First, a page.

Judge Glynn was called upon to testify before the Maryland General Assembly as well as the U.S. Congress. Before his service at People’s Counsel, he also represented the rights of employees as a trial attorney for the National Labor Relations Board.

While serving as a District Court judge, he was chair of its Judicial Educational Committees and worked on domestic violence, drug addiction, criminal procedure, alternative dispute resolution and consumer utility regulation, as well as judicial ethics and moral philosophy.

He was also judge-in-charge of the criminal docket and chaired the Criminal Justice Coordinating Committee from 1974 to 1976.

In 2003, when named to the criminal docket, Judge Glynn discussed the volume of cases before his court.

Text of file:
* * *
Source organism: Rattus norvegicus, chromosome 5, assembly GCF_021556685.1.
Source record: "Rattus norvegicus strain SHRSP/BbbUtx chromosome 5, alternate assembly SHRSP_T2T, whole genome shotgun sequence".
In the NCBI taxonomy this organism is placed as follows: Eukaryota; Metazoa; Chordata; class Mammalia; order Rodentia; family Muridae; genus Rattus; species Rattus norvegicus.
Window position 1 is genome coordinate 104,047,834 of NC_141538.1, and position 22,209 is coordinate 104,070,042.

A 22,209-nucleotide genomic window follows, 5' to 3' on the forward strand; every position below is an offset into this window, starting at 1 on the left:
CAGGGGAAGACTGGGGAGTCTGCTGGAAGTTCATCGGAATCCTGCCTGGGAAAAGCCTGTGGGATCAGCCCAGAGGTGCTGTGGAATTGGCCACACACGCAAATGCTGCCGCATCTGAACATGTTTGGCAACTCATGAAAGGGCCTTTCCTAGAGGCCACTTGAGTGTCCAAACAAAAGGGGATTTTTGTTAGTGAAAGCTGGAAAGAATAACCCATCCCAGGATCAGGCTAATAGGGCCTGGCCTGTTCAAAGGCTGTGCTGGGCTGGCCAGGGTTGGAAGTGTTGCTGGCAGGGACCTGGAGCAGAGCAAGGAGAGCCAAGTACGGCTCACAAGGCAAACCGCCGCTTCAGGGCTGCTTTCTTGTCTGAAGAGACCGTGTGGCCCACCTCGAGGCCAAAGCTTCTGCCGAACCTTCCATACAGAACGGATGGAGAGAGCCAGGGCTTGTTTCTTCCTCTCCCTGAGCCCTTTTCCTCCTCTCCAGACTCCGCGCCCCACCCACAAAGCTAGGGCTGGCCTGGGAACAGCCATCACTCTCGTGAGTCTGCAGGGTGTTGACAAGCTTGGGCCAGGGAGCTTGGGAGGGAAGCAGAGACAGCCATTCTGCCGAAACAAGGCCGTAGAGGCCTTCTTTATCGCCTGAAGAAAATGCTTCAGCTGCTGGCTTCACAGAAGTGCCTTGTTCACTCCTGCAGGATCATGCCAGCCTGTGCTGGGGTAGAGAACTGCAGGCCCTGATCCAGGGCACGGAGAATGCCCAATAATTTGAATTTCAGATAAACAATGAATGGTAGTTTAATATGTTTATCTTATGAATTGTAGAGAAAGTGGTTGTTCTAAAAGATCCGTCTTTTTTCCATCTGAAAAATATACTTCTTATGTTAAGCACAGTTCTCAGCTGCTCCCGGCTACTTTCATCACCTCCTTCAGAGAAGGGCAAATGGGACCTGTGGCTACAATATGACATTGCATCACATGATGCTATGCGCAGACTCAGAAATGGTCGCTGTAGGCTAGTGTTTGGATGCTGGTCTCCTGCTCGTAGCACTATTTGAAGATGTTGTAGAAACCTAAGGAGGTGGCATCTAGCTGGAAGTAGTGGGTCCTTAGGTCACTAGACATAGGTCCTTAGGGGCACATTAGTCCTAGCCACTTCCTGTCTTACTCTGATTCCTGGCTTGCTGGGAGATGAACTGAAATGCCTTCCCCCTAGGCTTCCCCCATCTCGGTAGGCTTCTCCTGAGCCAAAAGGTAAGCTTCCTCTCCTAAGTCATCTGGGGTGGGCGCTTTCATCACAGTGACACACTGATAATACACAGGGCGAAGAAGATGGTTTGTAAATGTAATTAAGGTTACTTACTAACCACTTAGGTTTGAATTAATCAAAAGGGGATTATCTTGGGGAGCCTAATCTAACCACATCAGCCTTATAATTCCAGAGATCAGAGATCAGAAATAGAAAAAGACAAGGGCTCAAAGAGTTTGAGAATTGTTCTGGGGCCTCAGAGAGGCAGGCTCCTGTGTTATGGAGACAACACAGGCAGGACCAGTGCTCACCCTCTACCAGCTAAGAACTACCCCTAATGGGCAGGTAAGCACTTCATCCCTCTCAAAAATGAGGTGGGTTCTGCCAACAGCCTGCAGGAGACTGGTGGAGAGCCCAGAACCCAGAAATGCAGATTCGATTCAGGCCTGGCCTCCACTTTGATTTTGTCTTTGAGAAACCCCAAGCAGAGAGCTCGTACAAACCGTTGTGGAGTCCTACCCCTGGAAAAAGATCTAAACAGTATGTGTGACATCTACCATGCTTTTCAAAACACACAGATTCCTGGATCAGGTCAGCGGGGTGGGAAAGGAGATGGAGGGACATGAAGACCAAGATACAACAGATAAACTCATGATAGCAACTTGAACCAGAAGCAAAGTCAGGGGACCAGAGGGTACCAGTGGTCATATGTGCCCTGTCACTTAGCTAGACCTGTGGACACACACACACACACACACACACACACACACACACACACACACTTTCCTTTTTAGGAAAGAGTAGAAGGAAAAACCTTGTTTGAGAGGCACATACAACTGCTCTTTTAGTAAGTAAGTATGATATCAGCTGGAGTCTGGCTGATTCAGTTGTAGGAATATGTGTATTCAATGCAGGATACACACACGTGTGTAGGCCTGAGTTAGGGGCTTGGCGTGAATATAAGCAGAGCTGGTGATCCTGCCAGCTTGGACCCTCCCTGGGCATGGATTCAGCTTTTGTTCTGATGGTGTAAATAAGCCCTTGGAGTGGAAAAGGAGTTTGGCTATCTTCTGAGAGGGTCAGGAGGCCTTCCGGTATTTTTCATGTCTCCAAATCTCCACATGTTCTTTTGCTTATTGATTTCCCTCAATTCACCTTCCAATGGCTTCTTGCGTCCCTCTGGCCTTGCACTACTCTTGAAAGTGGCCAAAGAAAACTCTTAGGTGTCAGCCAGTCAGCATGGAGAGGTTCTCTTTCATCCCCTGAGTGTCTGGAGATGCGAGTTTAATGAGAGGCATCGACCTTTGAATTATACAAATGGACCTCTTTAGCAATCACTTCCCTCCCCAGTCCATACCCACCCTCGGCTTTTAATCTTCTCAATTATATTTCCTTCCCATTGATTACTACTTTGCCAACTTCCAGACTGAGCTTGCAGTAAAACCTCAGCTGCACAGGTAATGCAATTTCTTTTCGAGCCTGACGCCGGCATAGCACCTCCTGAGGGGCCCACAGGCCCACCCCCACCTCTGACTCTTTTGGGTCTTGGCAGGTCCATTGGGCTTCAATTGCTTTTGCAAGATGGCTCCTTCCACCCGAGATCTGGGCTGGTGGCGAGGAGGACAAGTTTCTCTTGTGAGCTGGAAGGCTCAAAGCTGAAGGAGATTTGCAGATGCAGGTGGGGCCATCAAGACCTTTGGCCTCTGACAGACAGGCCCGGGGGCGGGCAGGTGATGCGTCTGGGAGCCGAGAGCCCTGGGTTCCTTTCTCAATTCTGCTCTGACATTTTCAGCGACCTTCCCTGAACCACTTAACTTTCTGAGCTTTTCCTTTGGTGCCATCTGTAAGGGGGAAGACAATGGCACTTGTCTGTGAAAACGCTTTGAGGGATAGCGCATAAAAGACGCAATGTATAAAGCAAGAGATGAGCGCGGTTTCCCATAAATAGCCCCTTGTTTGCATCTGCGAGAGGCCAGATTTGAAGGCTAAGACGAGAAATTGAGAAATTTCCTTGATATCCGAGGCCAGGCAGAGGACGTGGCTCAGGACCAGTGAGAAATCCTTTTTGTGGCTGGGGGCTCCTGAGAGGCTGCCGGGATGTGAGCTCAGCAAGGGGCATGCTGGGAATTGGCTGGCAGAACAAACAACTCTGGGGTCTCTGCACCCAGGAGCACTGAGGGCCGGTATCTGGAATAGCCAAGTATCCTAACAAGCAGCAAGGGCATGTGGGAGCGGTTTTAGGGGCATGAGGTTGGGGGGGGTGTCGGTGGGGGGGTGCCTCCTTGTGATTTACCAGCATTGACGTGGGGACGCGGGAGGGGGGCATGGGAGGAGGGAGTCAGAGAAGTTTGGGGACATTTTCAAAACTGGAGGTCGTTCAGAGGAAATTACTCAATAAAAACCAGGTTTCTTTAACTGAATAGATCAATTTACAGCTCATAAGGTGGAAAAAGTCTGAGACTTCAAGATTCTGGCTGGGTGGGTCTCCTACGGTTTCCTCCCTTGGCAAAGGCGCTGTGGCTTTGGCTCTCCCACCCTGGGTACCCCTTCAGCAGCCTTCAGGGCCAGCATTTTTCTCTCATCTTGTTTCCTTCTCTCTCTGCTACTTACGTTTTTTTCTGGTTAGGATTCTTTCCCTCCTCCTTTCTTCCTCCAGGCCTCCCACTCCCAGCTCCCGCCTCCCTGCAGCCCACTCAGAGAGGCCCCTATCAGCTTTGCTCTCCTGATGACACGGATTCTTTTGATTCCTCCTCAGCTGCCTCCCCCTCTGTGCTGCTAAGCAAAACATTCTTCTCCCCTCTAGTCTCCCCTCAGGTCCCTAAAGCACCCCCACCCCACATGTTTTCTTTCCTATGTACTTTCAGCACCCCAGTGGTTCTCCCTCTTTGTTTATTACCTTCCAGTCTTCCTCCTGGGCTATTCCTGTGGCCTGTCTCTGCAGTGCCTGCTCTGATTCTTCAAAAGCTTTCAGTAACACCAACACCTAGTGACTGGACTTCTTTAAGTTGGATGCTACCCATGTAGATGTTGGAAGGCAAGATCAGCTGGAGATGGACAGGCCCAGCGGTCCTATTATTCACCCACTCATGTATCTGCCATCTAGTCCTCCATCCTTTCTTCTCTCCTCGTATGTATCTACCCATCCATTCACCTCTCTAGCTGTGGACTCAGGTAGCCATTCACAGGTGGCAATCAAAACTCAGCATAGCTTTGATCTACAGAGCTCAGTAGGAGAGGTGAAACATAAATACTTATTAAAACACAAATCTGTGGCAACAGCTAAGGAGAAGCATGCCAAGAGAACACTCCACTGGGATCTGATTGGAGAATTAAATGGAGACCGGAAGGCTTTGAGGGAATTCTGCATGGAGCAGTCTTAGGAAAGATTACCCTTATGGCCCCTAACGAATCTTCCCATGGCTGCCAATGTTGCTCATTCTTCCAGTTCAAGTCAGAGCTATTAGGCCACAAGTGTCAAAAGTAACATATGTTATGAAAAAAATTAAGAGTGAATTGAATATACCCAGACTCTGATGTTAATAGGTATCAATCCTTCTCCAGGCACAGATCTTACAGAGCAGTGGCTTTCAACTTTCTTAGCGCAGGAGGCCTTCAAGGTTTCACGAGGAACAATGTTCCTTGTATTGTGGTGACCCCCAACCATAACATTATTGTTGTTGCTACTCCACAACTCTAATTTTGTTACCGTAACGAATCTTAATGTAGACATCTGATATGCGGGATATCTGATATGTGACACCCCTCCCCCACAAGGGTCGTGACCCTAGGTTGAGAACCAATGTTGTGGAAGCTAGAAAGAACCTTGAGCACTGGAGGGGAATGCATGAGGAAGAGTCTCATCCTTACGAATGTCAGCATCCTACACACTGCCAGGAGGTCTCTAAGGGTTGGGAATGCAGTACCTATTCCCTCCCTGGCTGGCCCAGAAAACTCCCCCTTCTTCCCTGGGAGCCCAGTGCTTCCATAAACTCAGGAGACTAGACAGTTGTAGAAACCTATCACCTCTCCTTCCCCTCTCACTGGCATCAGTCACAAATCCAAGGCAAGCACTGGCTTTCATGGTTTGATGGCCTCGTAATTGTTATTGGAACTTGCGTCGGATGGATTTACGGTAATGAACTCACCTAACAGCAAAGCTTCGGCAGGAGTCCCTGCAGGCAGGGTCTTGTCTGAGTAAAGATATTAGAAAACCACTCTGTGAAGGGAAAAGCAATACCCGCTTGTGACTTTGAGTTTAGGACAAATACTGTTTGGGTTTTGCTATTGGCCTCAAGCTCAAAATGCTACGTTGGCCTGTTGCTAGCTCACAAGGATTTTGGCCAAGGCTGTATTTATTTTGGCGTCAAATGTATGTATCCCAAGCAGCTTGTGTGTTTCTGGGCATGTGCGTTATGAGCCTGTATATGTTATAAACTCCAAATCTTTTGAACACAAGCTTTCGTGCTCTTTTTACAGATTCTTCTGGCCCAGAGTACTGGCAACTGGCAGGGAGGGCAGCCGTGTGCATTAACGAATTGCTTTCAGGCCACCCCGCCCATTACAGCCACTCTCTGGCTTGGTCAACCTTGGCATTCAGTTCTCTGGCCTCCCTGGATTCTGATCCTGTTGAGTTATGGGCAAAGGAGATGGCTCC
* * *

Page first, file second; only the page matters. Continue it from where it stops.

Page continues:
“In order to make the system run smoothly and without constant delays,” a 2003 Sun article said, "Glynn [said] he would have to clone himself “20 times.”

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Judge Glynn also practiced law at three law firms: Levin, Gann & Hankin, Sherbow, Shea and Tatelbaum, and Melnicove, Kaufman, Weiner & Smouse.

A 2007 Sun article said that many years after a man declared to be insane shot to death Baltimore Councilman Dominic M. Leone and wounded others inside a Calvert Street building housing a temporary City Hall, Judge Glynn declined to reduce the level of confinement of the gunman, Charles A. Hopkins.

“Judge Glynn expressed doubts throughout the hearing, asking several times why he should ‘have any faith’ that the community would be safe from Hopkins. 'We’re talking about trying to predict violence,’ Judge Glynn said, ‘which is difficult to do.’ ”